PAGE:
The early stages of vision processing identify features in images that are relevant to estimating the structure and properties of objects in a scene. Edges are one such feature. Edges are significant local changes in the image and are important features for analyzing images. Edges typically occur on the boundary between two different regions in an image. Edge detection is frequently the first step in recovering information from images. Due to its importance, edge detection continues to be an active research area. Here we discussed about canny edge detection statement:
Canny Edge Detection: Overview
Edge detection refers to the process of identifying and locating sharp discontinuities in an image. The discontinuities are abrupt changes in pixel intensity which characterize boundaries of objects in a scene. Classical methods of edge detection involve convolving the image with an operator (a 2-D filter), which is constructed to be sensitive to large gradients in the image while returning values of zero in uniform regions. There are an extremely large number of edge detection operators available, each designed to be sensitive to certain types of edges. Variables involved in the selection of an edge detection operator include:
- Edge Orientation: The geometry of the operator determines a characteristic direction in which it is most sensitive to edges. Operators can be optimized to look for horizontal, vertical, or diagonal edges.
- Noise Environment: Edge detection is difficult in noisy images, since both the noise and the edges contain high-frequency content. Attempts to reduce the noise result in blurred and distorted edges. Operators used on noisy images are typically larger in scope, so they can average enough data to discount localized noisy pixels. This results in less accurate localization of the detected edges.
- Edge Structure: Not all edges involve a step change in intensity. Effects such as refraction or poor focus can result in objects with boundaries defined by a gradual change in intensity. The operator needs to be chosen to be responsive to such a gradual change in those cases. Newer wavelet-based techniques actually characterize the nature of the transition for each edge in order to distinguish, for example, edges associated with hair from edges associated with a face.
Canny Edge Detection: Definition
In a digital image, an edge is a point in the image where the brightness changes sharply. The canny edge detector was developed by John F. Canny in 1986. It is used to detect a wide range of edges in images.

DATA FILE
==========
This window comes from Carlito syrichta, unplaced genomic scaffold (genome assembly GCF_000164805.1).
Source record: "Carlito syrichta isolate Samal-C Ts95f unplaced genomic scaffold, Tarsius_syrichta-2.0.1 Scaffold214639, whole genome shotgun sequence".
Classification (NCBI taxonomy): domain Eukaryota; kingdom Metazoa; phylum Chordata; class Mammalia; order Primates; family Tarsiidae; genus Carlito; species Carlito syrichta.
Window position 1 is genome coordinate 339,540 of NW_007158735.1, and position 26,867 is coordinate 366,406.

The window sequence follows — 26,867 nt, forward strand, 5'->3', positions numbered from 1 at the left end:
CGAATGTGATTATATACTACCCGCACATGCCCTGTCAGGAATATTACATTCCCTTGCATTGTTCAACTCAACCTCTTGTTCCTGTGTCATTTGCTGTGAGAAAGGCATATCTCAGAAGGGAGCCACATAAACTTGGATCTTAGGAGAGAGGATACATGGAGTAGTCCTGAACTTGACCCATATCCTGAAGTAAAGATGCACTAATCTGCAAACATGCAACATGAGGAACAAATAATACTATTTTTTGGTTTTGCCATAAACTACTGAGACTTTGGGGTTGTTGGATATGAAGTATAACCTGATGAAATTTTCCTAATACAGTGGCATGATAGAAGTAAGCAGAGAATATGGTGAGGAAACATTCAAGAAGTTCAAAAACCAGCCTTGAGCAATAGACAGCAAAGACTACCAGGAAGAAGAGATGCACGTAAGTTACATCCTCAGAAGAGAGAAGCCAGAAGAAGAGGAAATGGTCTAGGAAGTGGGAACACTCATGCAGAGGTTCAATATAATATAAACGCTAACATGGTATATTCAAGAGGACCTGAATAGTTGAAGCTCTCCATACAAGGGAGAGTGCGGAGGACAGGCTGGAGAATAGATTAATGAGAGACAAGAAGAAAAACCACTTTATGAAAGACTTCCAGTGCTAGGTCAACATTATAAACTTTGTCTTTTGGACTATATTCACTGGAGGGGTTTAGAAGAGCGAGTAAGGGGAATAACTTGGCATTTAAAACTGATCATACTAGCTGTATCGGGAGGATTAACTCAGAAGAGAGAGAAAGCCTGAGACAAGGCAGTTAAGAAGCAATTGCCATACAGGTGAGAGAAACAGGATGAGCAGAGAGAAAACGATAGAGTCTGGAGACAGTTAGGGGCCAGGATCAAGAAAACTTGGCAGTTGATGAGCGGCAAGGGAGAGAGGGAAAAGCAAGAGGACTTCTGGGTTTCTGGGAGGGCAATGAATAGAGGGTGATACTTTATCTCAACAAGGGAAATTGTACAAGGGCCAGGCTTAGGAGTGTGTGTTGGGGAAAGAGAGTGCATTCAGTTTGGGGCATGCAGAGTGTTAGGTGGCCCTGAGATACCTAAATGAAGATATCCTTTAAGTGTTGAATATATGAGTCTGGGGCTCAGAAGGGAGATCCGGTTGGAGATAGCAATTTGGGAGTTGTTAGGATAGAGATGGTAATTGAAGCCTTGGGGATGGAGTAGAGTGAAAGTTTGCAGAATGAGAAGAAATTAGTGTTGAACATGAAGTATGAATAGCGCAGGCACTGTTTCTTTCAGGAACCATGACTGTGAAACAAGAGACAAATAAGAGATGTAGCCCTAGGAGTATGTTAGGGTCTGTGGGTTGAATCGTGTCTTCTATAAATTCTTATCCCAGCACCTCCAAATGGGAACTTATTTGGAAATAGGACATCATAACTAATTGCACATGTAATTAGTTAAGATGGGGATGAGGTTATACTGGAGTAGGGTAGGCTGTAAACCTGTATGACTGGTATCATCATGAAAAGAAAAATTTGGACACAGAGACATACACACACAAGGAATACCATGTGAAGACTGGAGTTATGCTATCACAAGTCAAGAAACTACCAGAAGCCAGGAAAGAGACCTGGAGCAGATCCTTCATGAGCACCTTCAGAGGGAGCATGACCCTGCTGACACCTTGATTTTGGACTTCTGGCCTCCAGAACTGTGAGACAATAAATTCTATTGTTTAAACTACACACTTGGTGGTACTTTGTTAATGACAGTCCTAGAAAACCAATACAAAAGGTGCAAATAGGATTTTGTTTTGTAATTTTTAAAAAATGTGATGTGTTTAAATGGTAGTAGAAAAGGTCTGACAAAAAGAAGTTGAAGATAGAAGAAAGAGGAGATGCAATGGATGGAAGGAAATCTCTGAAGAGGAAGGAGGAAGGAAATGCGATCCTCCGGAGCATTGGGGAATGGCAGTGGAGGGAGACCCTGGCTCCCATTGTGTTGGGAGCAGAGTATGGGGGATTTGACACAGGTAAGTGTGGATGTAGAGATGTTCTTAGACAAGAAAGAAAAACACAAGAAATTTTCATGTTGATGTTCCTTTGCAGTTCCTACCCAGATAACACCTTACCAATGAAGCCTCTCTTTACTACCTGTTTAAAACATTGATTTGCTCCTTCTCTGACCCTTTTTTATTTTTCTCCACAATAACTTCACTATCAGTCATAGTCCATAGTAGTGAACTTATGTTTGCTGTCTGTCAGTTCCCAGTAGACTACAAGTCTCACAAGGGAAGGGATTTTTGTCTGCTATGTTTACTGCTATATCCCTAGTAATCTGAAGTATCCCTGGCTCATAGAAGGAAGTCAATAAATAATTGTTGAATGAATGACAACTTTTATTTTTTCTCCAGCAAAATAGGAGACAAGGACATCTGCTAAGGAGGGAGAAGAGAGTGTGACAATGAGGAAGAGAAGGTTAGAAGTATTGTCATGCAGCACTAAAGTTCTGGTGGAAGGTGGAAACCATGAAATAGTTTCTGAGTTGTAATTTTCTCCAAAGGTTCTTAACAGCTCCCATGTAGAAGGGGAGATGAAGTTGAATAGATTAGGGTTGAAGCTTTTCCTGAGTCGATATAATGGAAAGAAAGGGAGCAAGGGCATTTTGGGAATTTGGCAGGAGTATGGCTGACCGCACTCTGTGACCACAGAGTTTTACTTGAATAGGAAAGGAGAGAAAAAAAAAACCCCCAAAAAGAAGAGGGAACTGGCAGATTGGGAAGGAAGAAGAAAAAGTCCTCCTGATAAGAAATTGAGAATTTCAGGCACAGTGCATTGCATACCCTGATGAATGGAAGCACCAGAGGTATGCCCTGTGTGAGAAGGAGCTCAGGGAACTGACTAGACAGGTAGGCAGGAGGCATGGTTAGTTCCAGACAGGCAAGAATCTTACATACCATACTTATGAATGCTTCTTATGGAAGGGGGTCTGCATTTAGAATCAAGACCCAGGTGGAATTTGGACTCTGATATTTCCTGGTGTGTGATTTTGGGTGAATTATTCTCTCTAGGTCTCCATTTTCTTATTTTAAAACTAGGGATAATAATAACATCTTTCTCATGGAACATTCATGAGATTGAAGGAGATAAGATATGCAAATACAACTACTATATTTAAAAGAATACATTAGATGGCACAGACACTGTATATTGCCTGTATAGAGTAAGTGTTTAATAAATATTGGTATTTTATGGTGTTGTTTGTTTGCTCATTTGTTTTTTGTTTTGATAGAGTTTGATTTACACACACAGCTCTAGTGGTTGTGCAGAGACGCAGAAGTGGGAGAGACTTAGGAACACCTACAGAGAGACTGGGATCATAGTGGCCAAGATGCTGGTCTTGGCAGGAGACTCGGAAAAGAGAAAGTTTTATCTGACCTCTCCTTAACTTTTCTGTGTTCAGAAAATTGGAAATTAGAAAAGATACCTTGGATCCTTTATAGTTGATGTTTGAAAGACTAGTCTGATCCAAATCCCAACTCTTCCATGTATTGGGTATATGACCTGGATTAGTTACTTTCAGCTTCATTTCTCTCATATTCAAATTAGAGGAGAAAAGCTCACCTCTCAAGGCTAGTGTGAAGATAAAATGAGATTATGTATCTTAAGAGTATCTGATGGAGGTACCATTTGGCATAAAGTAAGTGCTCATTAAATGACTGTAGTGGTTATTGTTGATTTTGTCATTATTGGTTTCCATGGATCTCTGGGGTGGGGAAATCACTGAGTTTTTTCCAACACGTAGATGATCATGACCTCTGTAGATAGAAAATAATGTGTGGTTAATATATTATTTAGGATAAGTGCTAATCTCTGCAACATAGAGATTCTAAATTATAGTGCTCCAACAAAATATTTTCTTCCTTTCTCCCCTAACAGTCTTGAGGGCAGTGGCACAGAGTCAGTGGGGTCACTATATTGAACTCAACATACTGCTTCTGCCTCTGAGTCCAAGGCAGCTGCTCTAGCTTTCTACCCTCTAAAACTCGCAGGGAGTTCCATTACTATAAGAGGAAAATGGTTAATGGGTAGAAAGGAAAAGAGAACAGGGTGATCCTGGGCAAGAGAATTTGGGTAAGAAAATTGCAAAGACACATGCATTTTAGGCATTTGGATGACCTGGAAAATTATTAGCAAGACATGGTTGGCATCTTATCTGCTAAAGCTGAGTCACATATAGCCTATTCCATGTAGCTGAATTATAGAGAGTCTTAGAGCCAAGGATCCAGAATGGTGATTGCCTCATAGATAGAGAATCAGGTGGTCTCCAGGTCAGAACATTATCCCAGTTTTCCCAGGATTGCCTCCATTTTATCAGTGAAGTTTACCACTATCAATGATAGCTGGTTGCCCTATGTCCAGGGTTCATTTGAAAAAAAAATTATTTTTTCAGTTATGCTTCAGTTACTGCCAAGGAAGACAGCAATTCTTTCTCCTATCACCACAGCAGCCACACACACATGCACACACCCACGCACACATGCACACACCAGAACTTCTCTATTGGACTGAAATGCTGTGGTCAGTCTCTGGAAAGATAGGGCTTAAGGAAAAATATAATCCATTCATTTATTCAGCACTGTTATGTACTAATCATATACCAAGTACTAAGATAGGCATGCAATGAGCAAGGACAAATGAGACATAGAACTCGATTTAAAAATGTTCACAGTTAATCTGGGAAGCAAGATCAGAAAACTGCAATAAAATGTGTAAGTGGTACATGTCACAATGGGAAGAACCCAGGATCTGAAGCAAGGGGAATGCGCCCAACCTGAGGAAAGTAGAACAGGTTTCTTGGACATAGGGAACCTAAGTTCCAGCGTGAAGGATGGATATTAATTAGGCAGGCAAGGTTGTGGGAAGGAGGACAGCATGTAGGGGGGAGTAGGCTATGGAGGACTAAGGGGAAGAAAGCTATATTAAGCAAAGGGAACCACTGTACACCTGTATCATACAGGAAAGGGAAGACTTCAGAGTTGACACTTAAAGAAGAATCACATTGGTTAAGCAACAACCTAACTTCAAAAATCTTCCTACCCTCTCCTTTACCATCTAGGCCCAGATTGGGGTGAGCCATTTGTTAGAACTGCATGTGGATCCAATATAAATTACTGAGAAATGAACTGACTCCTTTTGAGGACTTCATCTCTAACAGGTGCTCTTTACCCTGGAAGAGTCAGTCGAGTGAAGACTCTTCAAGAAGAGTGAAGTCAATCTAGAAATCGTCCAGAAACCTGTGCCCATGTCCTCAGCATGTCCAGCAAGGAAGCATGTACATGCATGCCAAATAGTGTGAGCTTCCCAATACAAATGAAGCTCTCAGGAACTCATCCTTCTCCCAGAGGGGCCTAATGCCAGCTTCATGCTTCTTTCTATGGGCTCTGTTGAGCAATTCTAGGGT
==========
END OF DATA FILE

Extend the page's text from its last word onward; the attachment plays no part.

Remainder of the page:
The Canny edge detector is an edge detection operator that uses a multi-stage algorithm to detect a wide range of edges in images.
Canny’s aim was to discover the optimal edge detection algorithm. Below are some of the attributes of the Canny Edge detector:
- Good Detection: In determining a true or false edge, thresholds are required. The Canny edge detector can be fine-tuned with the right threshold to provide good edges on average.
- Noise Sensitivity: The Canny edge detector eliminates or reduces noise that could corrupt results.
- Orientation Sensitivity: The Canny edge detector accurately detects not just the edge magnitude, but also the edge orientation, which can be used in post processing to connect edge segments and in turn suppress non-maximum edge magnitude.
- Speed and Efficiency: The Canny edge detector allows for recursive implementation which improves efficiency.
Canny Edge Detection Algorithm
The algorithm runs in 5 separate steps:
- Smoothing: Blurring of the image to remove noise.
- Finding gradients: The edges should be marked where the gradients of the image has large magnitudes.
- Non-maximum suppression: Only local maxima should be marked as edges.
- Double Thresholding: Potential edges are determined by Thresholding.
- Edge tracking by hysteresis: Final edges are determined by suppressing all edges that are not connected to a very certain (strong) edge.
There are many ways to perform edge detection. However, the majority of different methods may be grouped into two categories:
- Gradient: The gradient method detects the edges by looking for the maximum and minimum in the first derivative of the image.
- Laplacian: The Laplacian method searches for zero crossings in the second derivative of the image to find edges. An edge has the one-dimensional shape of a ramp and calculating the derivative of the image can highlight its location.
An Example of Canny Edge Detection (Gradient Method)
Figure 1: Original Image
Figure 2: Edge Detected By Canny (Gradient Method)
 Andrew Enughwure, “A Combination Approach to Face Recognition”, Master Thesis, 2015
 “A Combination Approach to Face Recognition”, available online at: https://ena.etsmtl.ca/pluginfile.php/59678/mod_resource/content/0/Canny%20Wikipedia.pdf
 John Canny, “A Computational Approach too Edge Detection”, IEEE Transaction Pattern Analysis and Machine Intelligence, 8(6):679698, 1986.
 “Canny Edge Detection”, available online at: http://fourier.eng.hmc.edu/e161/lectures/canny/node1.html